dot1q encapsulation overhead?

Jonathan Lassoff jof at
Thu Sep 6 16:11:15 UTC 2012

On Thu, Sep 6, 2012 at 7:55 AM,  <up at> wrote:
> A while back we had a customer colocated vpn router (2911) come in and we put it
> on our main vlan for initial set up and testing.  Once that was done, I created a
> separate VLAN for them and a dot1q subinterface on an older, somewhat overloaded
> 2811.  I set up the IPSec Tunnel, a /30 for each end to have an IP and all the
> static routes needed to make this work and it did.
> However, a few days later they were complaining of slow speeds...I don't recall,
> but maybe something like 5mbs when they needed 20 or so.  We had no policing on
> that port.  After a lot of testing, we tried putting them back on the main, native
> vlan and it worked fine...they got the throughput they needed.
> So my question is: could the dot1q encapsulation be causing throughput issues on a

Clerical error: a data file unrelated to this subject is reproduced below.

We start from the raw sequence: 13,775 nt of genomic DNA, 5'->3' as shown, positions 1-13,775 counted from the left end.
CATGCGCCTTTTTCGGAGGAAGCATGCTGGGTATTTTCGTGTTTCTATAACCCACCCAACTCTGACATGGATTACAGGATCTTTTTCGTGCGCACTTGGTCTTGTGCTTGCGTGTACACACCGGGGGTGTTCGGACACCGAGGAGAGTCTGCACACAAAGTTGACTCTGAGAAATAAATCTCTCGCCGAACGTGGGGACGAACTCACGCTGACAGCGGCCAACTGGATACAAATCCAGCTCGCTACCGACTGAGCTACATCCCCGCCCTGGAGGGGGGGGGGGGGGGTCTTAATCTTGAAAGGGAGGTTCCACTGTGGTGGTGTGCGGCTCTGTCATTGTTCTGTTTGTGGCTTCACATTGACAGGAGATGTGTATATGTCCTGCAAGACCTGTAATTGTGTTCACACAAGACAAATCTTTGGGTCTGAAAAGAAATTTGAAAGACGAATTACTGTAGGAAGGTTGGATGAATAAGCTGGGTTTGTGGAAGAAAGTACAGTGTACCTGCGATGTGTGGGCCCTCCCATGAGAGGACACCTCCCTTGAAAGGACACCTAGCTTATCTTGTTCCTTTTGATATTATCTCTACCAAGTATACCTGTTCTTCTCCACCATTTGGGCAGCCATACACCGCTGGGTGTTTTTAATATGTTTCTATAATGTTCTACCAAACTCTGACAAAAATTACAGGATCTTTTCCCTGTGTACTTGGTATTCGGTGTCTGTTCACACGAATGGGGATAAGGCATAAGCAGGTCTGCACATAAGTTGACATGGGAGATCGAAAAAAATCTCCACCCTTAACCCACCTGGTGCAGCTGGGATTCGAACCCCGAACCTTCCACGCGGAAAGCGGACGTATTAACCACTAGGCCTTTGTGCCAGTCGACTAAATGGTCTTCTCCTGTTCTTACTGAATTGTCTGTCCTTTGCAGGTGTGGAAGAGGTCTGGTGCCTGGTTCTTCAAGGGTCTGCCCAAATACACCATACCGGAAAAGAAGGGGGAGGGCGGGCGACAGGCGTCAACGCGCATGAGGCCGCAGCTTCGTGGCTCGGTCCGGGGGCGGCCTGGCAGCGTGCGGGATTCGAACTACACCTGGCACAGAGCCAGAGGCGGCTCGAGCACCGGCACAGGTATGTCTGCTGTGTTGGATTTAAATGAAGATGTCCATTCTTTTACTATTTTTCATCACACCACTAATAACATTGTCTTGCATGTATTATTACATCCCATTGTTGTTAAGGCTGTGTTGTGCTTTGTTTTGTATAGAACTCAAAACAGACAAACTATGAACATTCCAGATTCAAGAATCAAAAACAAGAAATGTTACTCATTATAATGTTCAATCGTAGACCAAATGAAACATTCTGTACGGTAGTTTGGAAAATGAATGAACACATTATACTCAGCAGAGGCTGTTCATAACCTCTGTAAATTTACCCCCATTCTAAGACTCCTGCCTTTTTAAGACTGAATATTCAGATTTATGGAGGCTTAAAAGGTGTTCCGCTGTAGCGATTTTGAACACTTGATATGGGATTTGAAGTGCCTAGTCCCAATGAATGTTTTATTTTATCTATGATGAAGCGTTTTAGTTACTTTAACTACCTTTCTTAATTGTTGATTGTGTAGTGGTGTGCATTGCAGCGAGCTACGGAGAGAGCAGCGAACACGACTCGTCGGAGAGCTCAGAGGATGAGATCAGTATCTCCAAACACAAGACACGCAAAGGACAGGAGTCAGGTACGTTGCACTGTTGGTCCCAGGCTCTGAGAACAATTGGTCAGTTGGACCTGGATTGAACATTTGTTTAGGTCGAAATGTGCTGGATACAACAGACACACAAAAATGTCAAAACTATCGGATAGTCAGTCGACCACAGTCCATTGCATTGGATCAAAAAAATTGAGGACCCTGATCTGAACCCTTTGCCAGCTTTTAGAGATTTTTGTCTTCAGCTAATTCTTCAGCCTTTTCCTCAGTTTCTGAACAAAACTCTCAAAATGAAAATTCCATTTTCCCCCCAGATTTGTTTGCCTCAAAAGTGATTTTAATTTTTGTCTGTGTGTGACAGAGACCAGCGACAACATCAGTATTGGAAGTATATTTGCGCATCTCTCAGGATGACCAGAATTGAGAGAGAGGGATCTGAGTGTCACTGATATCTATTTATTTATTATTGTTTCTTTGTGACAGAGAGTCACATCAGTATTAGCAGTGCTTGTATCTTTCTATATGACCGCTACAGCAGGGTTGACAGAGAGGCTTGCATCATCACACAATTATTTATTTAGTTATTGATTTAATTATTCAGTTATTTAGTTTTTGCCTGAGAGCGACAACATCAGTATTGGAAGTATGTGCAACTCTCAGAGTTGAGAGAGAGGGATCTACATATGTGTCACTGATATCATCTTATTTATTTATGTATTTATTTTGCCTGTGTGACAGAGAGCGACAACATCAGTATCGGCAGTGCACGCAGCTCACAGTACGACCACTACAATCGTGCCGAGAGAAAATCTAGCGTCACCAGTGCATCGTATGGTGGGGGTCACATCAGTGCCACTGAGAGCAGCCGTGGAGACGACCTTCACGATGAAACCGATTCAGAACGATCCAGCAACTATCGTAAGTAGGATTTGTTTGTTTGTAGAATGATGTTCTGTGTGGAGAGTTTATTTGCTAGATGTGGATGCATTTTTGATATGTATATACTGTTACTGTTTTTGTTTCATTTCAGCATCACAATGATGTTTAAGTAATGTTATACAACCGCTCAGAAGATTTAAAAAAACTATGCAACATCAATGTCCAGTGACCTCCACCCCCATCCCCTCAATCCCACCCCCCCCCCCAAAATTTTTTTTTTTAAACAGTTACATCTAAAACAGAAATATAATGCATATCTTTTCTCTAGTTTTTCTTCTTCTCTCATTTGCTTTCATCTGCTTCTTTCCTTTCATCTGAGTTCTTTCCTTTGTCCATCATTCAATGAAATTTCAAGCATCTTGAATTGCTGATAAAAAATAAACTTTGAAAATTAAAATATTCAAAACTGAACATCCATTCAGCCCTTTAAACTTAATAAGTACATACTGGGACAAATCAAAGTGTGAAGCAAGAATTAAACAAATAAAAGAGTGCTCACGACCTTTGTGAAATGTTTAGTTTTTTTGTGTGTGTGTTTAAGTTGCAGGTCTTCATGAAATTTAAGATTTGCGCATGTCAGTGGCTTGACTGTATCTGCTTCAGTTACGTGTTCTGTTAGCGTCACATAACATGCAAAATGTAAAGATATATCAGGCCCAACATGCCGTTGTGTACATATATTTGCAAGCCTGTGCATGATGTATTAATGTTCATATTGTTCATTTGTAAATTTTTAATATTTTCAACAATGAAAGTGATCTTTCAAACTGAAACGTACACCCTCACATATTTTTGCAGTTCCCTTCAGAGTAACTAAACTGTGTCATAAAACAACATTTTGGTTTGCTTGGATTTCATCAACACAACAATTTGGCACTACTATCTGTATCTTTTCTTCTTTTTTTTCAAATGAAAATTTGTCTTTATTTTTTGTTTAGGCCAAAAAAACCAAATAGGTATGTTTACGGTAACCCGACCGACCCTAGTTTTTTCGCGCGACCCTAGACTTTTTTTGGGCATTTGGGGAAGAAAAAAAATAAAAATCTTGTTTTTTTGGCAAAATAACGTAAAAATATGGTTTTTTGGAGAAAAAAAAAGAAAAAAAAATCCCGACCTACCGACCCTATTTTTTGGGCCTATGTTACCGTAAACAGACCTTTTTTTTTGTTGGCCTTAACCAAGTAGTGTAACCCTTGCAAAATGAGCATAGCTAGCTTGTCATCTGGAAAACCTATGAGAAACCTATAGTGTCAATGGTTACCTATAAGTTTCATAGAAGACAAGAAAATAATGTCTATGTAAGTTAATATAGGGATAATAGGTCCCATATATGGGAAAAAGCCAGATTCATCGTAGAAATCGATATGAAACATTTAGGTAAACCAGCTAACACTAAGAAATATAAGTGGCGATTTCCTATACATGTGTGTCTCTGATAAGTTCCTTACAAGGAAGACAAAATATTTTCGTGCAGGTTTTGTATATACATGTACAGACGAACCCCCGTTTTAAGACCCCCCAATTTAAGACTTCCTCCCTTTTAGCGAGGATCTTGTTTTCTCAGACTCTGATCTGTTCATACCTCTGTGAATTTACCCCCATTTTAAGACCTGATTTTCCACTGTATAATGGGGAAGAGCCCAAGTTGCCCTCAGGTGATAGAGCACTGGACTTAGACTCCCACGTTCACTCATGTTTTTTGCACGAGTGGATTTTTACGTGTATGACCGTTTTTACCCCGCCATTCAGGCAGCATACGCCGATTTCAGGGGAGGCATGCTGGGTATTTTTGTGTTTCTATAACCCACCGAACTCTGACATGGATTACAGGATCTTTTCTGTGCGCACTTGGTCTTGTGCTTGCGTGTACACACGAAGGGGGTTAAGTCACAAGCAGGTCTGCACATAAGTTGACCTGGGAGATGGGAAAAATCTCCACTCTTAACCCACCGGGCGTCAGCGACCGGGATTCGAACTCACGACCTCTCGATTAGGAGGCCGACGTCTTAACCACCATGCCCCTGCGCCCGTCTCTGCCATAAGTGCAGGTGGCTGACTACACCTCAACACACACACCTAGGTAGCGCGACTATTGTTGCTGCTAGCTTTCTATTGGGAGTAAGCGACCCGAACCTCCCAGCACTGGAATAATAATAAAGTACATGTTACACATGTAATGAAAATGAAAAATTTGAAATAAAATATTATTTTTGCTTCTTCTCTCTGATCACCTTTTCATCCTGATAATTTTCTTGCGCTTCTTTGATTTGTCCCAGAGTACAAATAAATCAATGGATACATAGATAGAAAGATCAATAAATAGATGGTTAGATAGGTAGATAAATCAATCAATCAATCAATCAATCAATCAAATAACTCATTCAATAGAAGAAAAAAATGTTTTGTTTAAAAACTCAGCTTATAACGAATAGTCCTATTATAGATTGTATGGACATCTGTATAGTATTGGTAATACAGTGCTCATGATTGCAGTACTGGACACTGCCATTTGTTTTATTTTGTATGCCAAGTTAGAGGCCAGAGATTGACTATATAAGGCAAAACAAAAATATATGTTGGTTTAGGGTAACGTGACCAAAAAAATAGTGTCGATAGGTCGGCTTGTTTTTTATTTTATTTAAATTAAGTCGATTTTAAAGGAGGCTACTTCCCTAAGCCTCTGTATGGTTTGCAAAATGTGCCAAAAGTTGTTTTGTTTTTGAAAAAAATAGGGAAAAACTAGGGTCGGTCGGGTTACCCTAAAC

> 2811 that's already doing a lot?  I regret that I don't recall what "sh proc cpu"
> output was, or if I even ran it at all.  It was kind of hectic just to get it
> fixed at the time.
> Well, a few months later (last week), the chicken came home to roost when their
> IPSec tunnel started proxy ARP puking stuff to our side that temporarily took out
> parts of our internal LAN.  I have requested a 2911 replacement for the 2811
> because I have seen the 2811 cpu load max out a few times when passing lots of
> traffic.  I am hoping it will allow us to go back to this VLAN setup again, but
> I've never heard whether dot1q adds any overhead.

It's small, but plain 802.1Q adds in a 4-byte (32-bit) header after
the normal Ethernet header and before the "actual" Ethernet payload.

That tag has to go somewhere. :p

Also, I'm not privy to the details of your "IPSec Tunnel", but that
can introduce additional overhead as well.

I'm not sure about your specific 2811/2911 and IOS combination (to
know if this feature is there or not), but you might also consider
setting "ip tcp adjust-mss" and "ip mtu" values on your tunnel
interfaces to signal the true maximum-transportable-size of the
various traffic types over the tunnel.

I've also been bit by this bug before
that affects the MTU calculations of tunnels, for which the source
address is specified by an interface, after a reboot. Worth knowing


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